The Easiest Way to Live Longer

By Dr. Oz and Dr. Roizen for Statistics show that the food we eat is the leading cause of illness and death in America. It’s time to make your fork a weapon for health.

The Easiest Way to Live Longer

A raft of sobering reports released in July 2013 reveals some surprising facts underlying the overall health and wellbeing of Americans today. We’re here to give you the good news, the bad news – and a little more good news at the end.

Here’s something to jump for joy about: Americans are moving more than ever before. Over the last decade, the number of women in this country meeting their minimum physical activity requirements (150 minutes of moderate activity or 75 minutes of vigorous activity per week) has increased 4.7 percent. Now, just over half of women in the U.S. are getting what they need – and they’re catching up to men, of whom 56 percent meet the recommendation. But we can do better than half, can’t we? 

We have to, because even this positive upswing in biking, hiking, jogging and swimming isn’t doing enough to stem the tide of obesity. (Here’s the start of that bad news we were talking about.) Obesity is still on the rise. More than 36 percent of women are obese, up 6.4 percentage points since 2001. Of course, a lack of activity isn’t the only thing that leads to obesity. There’s another obvious cause, and that’s what and how much we eat.

The bad news continues: According to a nationwide report from the Institute for Health Metrics and Evaluation, our diets are the number one cause of death in this country. More than cancer, more than heart disease, more than tobacco. If you have any question whether what you choose to put in your body really matters, consider this: The 678,282 premature deaths in 2010 attributable to dietary risks is significantly greater than the totals for smoking, alcohol and drugs, combined.

So what does this mean? Well, that’s the other good news. It means there’s a simple, easy way you can take control of your health. Eat better food. Limiting processed and fast food, incorporating fresh or frozen fruits and vegetables into every meal, and cutting down on sugar (especially in beverage form) is a cure-all for better health and wellness. And you don’t need a prescription!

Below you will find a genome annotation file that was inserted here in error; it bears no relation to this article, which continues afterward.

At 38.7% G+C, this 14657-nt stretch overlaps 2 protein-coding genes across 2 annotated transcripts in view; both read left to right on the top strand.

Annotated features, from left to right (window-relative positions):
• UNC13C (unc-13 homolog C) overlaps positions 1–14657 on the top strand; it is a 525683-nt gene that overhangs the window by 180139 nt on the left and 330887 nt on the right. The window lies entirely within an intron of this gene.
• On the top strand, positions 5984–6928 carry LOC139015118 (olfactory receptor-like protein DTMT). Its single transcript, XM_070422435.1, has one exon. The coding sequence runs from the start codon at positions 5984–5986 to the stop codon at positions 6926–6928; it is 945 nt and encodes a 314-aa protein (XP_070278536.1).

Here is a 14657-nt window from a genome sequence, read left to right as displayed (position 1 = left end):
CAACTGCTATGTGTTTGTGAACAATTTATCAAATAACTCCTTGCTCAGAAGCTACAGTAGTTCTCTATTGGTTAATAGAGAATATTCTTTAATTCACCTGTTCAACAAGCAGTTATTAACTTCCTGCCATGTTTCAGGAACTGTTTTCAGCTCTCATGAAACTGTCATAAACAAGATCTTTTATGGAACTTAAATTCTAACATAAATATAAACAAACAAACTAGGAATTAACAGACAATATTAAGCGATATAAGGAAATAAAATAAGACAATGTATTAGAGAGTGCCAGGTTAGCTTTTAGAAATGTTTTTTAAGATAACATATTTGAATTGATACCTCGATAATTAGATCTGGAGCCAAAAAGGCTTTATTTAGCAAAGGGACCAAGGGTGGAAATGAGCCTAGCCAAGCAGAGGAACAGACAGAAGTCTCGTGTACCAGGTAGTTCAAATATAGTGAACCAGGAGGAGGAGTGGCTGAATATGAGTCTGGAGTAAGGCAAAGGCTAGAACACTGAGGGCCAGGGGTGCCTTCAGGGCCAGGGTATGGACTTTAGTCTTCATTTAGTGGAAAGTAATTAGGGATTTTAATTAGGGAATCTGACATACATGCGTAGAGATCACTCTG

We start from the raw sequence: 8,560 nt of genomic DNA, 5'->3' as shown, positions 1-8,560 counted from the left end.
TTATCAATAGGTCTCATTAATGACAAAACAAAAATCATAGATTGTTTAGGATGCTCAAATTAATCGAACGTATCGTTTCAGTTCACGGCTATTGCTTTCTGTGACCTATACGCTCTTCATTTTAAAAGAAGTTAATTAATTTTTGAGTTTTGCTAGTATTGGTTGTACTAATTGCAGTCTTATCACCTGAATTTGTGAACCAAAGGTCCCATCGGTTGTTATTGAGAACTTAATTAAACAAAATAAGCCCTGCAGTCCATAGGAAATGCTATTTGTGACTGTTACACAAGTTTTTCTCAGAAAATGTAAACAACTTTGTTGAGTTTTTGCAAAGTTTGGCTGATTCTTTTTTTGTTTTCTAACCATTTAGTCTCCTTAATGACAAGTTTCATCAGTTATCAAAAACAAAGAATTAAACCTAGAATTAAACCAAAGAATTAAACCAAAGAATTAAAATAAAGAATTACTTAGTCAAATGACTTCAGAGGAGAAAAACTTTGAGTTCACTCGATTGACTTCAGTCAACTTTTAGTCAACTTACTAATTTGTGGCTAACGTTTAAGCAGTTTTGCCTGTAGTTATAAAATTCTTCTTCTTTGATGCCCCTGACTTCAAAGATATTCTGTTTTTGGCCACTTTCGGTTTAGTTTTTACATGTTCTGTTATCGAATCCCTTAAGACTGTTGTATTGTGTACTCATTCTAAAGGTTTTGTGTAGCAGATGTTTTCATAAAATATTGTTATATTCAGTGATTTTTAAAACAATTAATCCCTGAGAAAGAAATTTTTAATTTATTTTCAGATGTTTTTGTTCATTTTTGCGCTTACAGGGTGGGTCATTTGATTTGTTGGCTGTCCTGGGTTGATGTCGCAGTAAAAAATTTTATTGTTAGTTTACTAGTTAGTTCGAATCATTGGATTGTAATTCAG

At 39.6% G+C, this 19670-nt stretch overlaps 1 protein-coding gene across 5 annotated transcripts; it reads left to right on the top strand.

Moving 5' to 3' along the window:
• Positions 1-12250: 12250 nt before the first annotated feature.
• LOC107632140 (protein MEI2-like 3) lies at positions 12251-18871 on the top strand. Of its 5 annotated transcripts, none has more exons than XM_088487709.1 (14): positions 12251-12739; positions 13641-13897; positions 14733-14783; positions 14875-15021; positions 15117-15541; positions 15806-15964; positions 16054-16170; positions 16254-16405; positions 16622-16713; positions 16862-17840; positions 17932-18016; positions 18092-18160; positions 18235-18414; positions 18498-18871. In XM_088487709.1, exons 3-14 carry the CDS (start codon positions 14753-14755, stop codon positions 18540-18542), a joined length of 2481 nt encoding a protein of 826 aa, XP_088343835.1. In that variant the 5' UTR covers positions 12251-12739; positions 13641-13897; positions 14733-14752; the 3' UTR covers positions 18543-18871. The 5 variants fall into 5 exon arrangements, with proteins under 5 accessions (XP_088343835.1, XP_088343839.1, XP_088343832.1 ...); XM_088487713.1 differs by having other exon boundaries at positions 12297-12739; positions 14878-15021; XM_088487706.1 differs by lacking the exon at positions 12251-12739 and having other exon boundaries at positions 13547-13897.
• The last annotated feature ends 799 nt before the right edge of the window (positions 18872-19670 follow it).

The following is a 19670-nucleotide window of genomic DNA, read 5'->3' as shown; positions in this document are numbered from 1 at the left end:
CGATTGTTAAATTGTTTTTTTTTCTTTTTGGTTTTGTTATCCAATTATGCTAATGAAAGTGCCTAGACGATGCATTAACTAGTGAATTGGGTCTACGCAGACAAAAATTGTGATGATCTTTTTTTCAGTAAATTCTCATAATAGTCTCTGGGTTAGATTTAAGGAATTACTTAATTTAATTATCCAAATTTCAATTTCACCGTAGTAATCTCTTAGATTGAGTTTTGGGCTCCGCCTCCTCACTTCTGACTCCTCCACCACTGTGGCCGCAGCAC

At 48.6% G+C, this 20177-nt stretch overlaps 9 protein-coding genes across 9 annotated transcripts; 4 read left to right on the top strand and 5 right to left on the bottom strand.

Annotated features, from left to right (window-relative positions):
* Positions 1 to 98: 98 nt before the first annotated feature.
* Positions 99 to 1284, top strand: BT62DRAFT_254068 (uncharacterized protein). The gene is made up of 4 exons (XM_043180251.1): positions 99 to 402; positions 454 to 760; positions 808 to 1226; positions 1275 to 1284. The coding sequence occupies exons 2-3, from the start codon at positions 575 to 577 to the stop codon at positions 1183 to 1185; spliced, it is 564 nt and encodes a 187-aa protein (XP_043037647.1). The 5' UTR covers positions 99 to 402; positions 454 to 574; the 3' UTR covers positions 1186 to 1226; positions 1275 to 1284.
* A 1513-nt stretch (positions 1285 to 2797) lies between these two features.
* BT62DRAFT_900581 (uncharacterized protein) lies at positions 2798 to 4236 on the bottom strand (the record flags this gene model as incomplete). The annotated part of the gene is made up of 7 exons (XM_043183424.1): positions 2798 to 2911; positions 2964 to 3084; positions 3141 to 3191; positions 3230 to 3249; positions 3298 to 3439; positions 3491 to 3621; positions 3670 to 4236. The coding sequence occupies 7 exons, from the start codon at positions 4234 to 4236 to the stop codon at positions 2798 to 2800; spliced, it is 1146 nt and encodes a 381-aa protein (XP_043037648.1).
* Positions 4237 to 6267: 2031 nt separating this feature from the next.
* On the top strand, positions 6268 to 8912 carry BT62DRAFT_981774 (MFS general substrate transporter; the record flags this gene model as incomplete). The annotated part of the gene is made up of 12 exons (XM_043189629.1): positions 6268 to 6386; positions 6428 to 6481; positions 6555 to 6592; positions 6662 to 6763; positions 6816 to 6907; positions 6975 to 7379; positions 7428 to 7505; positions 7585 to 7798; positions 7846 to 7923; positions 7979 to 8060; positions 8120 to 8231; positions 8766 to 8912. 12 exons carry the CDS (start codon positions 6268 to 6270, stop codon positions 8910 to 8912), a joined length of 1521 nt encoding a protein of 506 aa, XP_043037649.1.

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What's Really Causing Your Obesity: Nature or Nurture?

It's more complex than too many calories and not enough physical activity.

The American Medical Association officially recognized obesity as a disease in 2013. But in the past 13 years, there's not been much of a shift in the understanding of what causes obesity — not in the general public, in people who contend with the condition or in the practice of medicine. Most people still think of obesity as a character flaw caused by too many calories and not enough physical activity. But it's much more complex than that.

A study analyzing National Health and Nutrition Examination Survey (NHANES) data found that even though US adults' BMI increased between 1988 and 2006, the amount of calories adults consumed and the energy they expended were unchanged. It also appears that the quality of calories consumed (low versus high glycemic index) is as important a consideration as the total quantity. And genetics only explains about 2.7% variation in people's weight, according to a study in Nature. That all adds up to this: The two most common explanations for obesity — calories in, calories out and family history — cannot, by themselves, explain the current epidemic.

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